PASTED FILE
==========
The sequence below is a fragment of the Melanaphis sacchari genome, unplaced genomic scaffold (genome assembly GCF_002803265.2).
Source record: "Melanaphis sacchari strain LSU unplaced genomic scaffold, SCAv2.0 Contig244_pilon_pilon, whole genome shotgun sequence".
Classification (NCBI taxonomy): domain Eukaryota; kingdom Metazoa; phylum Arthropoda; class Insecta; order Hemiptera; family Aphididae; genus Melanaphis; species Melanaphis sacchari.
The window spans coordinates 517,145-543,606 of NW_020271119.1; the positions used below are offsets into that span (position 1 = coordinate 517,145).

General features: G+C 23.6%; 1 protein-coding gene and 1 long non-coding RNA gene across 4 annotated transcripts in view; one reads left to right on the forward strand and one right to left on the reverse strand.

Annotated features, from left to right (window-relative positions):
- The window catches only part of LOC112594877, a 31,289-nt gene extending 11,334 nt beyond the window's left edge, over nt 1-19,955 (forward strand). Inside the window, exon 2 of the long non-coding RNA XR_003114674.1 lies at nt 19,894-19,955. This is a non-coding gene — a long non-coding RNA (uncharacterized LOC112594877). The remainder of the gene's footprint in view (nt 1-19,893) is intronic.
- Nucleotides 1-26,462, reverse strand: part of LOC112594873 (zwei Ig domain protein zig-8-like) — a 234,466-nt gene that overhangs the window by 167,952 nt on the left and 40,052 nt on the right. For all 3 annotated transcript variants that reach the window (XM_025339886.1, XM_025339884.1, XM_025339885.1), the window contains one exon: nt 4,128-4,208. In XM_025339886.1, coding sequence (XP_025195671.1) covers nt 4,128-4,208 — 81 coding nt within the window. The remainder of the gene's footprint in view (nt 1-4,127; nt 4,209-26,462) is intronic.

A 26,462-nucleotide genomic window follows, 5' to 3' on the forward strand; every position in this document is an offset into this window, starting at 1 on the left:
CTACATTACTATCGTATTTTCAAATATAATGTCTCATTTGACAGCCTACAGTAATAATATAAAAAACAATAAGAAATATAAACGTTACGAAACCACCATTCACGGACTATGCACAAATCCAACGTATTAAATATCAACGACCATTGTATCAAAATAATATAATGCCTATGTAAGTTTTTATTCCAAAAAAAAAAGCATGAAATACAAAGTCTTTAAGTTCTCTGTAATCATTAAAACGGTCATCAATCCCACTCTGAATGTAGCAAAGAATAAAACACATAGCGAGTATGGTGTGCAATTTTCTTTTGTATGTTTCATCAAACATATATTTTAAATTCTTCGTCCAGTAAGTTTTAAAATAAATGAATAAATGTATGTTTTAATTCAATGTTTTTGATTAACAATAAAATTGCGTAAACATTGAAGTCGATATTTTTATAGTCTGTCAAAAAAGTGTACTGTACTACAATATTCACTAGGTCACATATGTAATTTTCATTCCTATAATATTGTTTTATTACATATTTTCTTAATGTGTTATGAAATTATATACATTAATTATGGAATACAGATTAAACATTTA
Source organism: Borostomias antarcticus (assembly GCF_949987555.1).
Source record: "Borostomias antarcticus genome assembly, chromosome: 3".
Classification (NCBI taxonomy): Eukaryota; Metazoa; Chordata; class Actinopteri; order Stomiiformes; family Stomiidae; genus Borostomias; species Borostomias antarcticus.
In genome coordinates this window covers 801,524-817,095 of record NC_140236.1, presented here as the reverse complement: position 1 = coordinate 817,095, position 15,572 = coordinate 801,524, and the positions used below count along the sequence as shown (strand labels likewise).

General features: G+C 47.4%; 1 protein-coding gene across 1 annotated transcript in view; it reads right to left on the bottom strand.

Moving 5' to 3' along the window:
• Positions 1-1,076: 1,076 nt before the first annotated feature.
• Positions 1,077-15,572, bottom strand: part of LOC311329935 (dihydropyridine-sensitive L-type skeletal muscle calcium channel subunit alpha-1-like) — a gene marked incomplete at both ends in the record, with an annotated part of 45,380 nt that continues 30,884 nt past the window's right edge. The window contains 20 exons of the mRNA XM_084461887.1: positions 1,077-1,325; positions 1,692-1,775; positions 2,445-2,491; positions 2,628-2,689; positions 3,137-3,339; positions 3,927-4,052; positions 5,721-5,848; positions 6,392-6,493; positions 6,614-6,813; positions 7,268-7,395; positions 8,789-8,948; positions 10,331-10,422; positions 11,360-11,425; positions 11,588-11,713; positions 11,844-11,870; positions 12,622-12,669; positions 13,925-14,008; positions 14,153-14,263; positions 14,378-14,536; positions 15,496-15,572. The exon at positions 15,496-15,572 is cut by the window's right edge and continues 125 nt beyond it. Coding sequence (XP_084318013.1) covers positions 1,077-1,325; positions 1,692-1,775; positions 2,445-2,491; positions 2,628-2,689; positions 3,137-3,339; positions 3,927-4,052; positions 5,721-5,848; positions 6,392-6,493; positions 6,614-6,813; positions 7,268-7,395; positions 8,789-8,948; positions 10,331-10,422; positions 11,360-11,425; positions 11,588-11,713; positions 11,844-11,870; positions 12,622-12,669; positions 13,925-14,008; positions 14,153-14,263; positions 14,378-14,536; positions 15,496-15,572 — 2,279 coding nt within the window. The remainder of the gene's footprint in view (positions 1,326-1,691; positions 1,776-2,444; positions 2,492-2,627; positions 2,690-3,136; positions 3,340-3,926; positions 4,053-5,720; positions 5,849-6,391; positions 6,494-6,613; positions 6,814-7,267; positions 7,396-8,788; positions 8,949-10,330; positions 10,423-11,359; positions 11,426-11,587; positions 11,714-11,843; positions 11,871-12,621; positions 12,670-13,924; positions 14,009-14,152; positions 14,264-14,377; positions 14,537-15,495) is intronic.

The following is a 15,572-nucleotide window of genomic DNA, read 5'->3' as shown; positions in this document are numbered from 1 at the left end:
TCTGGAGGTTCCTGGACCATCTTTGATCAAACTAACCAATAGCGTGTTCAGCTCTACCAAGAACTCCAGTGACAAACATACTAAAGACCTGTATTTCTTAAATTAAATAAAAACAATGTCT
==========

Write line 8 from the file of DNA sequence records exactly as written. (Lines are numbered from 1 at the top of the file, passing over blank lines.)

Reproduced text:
- Nucleotides 1-26,462, reverse strand: part of LOC112594873 (zwei Ig domain protein zig-8-like) — a 234,466-nt gene that overhangs the window by 167,952 nt on the left and 40,052 nt on the right. For all 3 annotated transcript variants that reach the window (XM_025339886.1, XM_025339884.1, XM_025339885.1), the window contains one exon: nt 4,128-4,208. In XM_025339886.1, coding sequence (XP_025195671.1) covers nt 4,128-4,208 — 81 coding nt within the window. The remainder of the gene's footprint in view (nt 1-4,127; nt 4,209-26,462) is intronic.